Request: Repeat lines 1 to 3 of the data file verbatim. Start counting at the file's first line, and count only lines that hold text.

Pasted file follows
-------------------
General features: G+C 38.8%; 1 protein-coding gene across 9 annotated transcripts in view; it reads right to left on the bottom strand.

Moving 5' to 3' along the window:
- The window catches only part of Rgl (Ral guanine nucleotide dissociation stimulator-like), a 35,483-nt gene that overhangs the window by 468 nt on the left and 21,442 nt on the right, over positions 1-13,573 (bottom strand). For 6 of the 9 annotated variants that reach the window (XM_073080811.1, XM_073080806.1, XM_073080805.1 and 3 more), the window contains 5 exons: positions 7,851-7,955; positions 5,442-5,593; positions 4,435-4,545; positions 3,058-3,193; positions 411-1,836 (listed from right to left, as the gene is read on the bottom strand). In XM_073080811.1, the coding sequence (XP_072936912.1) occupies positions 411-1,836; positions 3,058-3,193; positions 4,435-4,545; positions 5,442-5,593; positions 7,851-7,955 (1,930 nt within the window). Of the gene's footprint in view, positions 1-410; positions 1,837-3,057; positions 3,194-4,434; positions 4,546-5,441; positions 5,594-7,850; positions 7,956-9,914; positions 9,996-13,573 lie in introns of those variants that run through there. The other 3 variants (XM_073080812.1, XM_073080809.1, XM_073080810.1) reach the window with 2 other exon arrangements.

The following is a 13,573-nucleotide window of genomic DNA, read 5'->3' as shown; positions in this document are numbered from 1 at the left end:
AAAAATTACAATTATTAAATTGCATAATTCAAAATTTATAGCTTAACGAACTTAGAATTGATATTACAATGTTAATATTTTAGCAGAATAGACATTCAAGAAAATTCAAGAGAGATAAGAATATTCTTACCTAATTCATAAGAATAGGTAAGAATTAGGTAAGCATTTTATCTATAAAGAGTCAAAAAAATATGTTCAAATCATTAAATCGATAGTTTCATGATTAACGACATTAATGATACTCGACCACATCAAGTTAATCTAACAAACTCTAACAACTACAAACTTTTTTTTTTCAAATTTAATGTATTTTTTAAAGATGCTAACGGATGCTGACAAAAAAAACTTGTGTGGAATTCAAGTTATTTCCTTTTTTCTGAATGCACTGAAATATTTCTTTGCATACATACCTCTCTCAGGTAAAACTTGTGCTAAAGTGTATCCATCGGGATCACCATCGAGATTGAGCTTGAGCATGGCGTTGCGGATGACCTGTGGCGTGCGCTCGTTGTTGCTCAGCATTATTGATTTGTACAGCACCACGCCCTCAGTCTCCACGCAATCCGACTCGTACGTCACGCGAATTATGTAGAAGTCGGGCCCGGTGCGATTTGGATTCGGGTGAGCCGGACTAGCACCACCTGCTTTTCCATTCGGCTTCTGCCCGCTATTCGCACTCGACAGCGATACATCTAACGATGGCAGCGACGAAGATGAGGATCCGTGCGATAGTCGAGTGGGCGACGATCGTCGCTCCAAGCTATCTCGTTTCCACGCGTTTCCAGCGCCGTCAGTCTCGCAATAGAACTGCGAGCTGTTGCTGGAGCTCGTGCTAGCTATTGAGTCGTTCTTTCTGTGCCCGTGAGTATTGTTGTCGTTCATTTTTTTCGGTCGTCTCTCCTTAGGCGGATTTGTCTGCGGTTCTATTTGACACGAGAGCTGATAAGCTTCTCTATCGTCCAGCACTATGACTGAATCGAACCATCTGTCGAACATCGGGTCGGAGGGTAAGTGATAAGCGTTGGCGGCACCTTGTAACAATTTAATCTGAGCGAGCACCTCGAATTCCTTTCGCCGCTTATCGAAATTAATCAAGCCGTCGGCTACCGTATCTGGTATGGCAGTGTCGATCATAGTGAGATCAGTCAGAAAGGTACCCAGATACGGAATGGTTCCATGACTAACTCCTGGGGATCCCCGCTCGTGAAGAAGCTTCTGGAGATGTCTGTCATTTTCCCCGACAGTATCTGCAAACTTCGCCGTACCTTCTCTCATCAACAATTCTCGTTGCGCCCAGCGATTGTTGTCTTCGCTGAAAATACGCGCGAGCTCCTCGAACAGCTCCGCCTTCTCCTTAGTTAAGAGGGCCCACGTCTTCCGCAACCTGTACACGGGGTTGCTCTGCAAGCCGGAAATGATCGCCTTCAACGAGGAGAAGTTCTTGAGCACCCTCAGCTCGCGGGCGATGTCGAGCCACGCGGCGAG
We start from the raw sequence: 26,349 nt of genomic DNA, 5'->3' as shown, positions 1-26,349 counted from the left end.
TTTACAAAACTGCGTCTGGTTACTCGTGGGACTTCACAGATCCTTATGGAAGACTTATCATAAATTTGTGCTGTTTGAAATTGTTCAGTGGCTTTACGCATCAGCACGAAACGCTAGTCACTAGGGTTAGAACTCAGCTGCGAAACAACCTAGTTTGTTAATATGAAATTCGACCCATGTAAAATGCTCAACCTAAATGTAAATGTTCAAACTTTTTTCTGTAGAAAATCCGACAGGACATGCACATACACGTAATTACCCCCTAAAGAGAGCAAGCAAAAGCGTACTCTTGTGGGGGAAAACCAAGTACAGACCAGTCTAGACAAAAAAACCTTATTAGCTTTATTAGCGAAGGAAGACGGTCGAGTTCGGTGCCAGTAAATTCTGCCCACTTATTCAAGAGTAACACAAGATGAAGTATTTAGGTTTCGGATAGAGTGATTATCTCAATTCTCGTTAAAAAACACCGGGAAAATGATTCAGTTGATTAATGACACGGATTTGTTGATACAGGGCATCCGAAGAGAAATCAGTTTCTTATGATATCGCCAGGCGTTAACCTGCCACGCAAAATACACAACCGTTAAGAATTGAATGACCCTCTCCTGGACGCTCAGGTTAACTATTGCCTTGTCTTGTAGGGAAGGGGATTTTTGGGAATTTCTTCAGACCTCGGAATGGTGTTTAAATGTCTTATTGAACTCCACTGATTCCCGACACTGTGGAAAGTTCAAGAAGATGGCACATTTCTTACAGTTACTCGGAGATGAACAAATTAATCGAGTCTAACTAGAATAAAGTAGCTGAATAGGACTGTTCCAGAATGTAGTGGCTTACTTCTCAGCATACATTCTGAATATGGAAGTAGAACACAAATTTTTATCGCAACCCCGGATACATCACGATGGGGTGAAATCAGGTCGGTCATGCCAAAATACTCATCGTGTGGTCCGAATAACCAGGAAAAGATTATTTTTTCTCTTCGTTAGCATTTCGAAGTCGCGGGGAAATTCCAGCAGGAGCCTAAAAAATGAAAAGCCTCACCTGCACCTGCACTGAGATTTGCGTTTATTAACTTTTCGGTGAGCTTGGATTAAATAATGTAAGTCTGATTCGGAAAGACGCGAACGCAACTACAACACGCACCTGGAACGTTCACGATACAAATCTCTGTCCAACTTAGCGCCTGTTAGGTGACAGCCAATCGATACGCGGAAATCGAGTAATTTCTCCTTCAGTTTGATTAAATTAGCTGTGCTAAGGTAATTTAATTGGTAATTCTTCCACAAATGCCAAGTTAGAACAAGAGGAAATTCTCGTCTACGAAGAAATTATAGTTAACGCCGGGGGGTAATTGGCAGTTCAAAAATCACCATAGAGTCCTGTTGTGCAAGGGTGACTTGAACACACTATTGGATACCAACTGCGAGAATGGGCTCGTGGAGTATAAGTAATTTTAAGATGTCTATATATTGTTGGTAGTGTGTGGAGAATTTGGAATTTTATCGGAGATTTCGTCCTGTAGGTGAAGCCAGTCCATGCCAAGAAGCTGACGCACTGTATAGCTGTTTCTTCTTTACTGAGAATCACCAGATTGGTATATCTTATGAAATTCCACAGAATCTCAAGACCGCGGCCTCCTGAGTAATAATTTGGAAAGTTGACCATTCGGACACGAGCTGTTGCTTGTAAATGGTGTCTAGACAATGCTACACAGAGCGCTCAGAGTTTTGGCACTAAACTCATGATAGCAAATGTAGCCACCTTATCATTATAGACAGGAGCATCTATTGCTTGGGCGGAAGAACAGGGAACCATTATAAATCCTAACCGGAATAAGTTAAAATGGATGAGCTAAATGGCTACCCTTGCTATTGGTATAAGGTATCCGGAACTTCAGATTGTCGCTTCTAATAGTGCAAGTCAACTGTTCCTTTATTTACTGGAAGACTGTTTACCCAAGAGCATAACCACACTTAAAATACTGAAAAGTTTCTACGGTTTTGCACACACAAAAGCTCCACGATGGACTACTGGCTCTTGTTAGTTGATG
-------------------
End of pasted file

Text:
General features: G+C 38.8%; 1 protein-coding gene across 9 annotated transcripts in view; it reads right to left on the bottom strand.

Moving 5' to 3' along the window:
- The window catches only part of Rgl (Ral guanine nucleotide dissociation stimulator-like), a 35,483-nt gene that overhangs the window by 468 nt on the left and 21,442 nt on the right, over positions 1-13,573 (bottom strand). For 6 of the 9 annotated variants that reach the window (XM_073080811.1, XM_073080806.1, XM_073080805.1 and 3 more), the window contains 5 exons: positions 7,851-7,955; positions 5,442-5,593; positions 4,435-4,545; positions 3,058-3,193; positions 411-1,836 (listed from right to left, as the gene is read on the bottom strand). In XM_073080811.1, the coding sequence (XP_072936912.1) occupies positions 411-1,836; positions 3,058-3,193; positions 4,435-4,545; positions 5,442-5,593; positions 7,851-7,955 (1,930 nt within the window). Of the gene's footprint in view, positions 1-410; positions 1,837-3,057; positions 3,194-4,434; positions 4,546-5,441; positions 5,594-7,850; positions 7,956-9,914; positions 9,996-13,573 lie in introns of those variants that run through there. The other 3 variants (XM_073080812.1, XM_073080809.1, XM_073080810.1) reach the window with 2 other exon arrangements.